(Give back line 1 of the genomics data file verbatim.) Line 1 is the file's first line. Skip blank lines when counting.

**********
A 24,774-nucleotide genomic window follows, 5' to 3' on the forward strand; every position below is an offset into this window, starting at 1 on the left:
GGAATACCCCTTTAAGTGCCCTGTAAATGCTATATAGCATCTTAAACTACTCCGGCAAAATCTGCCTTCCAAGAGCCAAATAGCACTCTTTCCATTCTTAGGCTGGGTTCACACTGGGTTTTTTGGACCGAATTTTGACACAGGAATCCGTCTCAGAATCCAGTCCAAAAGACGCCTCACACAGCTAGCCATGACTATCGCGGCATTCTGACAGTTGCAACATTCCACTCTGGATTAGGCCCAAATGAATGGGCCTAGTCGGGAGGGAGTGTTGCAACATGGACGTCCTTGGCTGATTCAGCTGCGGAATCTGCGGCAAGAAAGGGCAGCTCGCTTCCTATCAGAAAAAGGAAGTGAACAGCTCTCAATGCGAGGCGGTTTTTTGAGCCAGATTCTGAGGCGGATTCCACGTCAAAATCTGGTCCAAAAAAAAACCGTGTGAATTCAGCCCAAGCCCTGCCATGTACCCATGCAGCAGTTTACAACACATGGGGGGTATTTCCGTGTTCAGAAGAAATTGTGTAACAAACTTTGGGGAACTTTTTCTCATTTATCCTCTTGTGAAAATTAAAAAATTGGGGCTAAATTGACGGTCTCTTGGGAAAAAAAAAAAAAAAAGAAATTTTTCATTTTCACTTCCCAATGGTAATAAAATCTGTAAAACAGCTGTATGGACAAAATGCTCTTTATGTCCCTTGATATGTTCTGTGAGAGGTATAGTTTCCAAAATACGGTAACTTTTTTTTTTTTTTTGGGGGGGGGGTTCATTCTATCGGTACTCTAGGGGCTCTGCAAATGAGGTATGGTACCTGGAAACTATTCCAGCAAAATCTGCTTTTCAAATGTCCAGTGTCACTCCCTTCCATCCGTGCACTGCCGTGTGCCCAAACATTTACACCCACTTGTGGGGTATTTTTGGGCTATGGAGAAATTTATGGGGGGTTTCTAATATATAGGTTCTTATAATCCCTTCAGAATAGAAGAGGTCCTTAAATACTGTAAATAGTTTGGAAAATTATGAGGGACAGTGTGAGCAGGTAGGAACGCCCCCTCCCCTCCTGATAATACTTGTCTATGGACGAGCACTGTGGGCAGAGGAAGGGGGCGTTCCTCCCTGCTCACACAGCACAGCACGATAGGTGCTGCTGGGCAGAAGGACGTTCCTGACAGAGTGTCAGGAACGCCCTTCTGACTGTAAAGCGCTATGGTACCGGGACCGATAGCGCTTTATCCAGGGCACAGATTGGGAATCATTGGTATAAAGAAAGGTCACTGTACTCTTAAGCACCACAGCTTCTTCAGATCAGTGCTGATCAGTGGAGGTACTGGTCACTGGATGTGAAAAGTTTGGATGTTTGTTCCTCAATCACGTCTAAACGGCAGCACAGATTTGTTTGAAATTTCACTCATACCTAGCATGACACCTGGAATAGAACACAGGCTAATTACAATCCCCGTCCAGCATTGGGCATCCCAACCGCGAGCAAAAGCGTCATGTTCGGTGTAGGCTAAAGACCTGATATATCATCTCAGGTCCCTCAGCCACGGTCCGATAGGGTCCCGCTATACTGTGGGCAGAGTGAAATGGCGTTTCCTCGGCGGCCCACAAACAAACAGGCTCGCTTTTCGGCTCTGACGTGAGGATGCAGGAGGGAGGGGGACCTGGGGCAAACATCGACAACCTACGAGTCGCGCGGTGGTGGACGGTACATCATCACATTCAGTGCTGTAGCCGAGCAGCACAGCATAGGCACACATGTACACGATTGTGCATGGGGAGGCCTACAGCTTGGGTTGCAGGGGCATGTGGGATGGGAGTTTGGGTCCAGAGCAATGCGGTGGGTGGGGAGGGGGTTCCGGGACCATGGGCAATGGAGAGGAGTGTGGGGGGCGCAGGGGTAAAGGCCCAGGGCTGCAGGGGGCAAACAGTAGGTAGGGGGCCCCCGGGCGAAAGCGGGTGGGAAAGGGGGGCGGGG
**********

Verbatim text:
A 24,774-nucleotide genomic window follows, 5' to 3' on the forward strand; every position below is an offset into this window, starting at 1 on the left: